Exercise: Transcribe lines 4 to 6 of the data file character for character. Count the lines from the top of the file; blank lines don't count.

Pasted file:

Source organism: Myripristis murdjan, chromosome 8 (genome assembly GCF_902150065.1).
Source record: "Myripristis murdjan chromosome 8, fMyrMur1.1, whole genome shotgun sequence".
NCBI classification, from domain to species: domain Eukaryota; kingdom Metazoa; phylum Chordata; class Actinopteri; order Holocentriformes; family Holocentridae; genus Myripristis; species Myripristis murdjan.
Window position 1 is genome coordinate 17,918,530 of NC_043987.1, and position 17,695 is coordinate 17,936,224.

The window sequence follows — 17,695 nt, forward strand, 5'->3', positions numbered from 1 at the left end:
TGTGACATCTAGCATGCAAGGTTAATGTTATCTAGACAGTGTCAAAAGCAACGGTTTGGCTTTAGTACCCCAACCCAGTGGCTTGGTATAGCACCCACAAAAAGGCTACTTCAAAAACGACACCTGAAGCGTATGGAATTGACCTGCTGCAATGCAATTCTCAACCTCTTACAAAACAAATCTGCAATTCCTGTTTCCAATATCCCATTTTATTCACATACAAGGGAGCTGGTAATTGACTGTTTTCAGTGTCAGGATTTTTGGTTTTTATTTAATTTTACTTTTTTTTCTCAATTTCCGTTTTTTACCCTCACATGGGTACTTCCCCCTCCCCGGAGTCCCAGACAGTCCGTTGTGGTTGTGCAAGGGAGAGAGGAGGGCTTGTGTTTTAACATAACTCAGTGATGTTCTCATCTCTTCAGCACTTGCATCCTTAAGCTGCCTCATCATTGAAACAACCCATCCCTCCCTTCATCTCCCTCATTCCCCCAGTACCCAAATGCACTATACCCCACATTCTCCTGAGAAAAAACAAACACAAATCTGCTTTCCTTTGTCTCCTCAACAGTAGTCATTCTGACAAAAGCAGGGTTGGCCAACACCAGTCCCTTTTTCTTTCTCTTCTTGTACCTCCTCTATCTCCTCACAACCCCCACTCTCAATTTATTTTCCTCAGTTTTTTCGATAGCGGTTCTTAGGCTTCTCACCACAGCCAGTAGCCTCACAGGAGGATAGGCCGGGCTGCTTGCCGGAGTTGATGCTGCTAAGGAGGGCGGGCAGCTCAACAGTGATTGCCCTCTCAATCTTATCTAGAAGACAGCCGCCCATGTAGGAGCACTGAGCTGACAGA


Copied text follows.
Window position 1 is genome coordinate 17,918,530 of NC_043987.1, and position 17,695 is coordinate 17,936,224.

The window sequence follows — 17,695 nt, forward strand, 5'->3', positions numbered from 1 at the left end:
TGTGACATCTAGCATGCAAGGTTAATGTTATCTAGACAGTGTCAAAAGCAACGGTTTGGCTTTAGTACCCCAACCCAGTGGCTTGGTATAGCACCCACAAAAAGGCTACTTCAAAAACGACACCTGAAGCGTATGGAATTGACCTGCTGCAATGCAATTCTCAACCTCTTACAAAACAAATCTGCAATTCCTGTTTCCAATATCCCATTTTATTCACATACAAGGGAGCTGGTAATTGACTGTTTTCAGTGTCAGGATTTTTGGTTTTTATTTAATTTTACTTTTTTTTCTCAATTTCCGTTTTTTACCCTCACATGGGTACTTCCCCCTCCCCGGAGTCCCAGACAGTCCGTTGTGGTTGTGCAAGGGAGAGAGGAGGGCTTGTGTTTTAACATAACTCAGTGATGTTCTCATCTCTTCAGCACTTGCATCCTTAAGCTGCCTCATCATTGAAACAACCCATCCCTCCCTTCATCTCCCTCATTCCCCCAGTACCCAAATGCACTATACCCCACATTCTCCTGAGAAAAAACAAACACAAATCTGCTTTCCTTTGTCTCCTCAACAGTAGTCATTCTGACAAAAGCAGGGTTGGCCAACACCAGTCCCTTTTTCTTTCTCTTCTTGTACCTCCTCTATCTCCTCACAACCCCCACTCTCAATTTATTTTCCTCAGTTTTTTCGATAGCGGTTCTTAGGCTTCTCACCACAGCCAGTAGCCTCACAGGAGGATAGGCCGGGCTGCTTGCCGGAGTTGATGCTGCTAAGGAGGGCGGGCAGCTCAACAGTGATTGCCCTCTCAATCTTATCTAGAAGACAGCCGCCCATGTAGGAGCACTGAGCTGACAGA